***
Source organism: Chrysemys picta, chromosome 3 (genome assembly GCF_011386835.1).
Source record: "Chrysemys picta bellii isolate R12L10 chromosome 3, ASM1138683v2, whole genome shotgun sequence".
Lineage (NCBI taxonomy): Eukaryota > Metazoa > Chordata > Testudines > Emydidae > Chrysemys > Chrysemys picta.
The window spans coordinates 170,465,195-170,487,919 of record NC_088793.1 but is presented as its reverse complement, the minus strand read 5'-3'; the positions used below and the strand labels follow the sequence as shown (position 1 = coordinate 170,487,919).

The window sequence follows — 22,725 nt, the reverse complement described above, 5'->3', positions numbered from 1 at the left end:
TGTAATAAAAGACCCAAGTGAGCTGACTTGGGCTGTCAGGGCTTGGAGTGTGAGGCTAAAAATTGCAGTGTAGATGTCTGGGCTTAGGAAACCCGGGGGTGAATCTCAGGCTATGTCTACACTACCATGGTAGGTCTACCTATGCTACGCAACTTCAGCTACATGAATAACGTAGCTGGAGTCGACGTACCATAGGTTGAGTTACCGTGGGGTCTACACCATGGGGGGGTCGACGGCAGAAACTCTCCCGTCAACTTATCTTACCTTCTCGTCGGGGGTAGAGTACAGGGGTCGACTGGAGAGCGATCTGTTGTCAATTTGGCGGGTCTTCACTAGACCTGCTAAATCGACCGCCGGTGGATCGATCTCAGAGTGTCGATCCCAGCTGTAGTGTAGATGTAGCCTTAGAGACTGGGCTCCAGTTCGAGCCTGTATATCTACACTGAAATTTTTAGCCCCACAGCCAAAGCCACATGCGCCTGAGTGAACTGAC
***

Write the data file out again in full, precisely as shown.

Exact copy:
Source organism: Chrysemys picta, chromosome 3 (genome assembly GCF_011386835.1).
Source record: "Chrysemys picta bellii isolate R12L10 chromosome 3, ASM1138683v2, whole genome shotgun sequence".
Lineage (NCBI taxonomy): Eukaryota > Metazoa > Chordata > Testudines > Emydidae > Chrysemys > Chrysemys picta.
The window spans coordinates 170,465,195-170,487,919 of record NC_088793.1 but is presented as its reverse complement, the minus strand read 5'-3'; the positions used below and the strand labels follow the sequence as shown (position 1 = coordinate 170,487,919).

The window sequence follows — 22,725 nt, the reverse complement described above, 5'->3', positions numbered from 1 at the left end:
TGTAATAAAAGACCCAAGTGAGCTGACTTGGGCTGTCAGGGCTTGGAGTGTGAGGCTAAAAATTGCAGTGTAGATGTCTGGGCTTAGGAAACCCGGGGGTGAATCTCAGGCTATGTCTACACTACCATGGTAGGTCTACCTATGCTACGCAACTTCAGCTACATGAATAACGTAGCTGGAGTCGACGTACCATAGGTTGAGTTACCGTGGGGTCTACACCATGGGGGGGTCGACGGCAGAAACTCTCCCGTCAACTTATCTTACCTTCTCGTCGGGGGTAGAGTACAGGGGTCGACTGGAGAGCGATCTGTTGTCAATTTGGCGGGTCTTCACTAGACCTGCTAAATCGACCGCCGGTGGATCGATCTCAGAGTGTCGATCCCAGCTGTAGTGTAGATGTAGCCTTAGAGACTGGGCTCCAGTTCGAGCCTGTATATCTACACTGAAATTTTTAGCCCCACAGCCAAAGCCACATGCGCCTGAGTGAACTGAC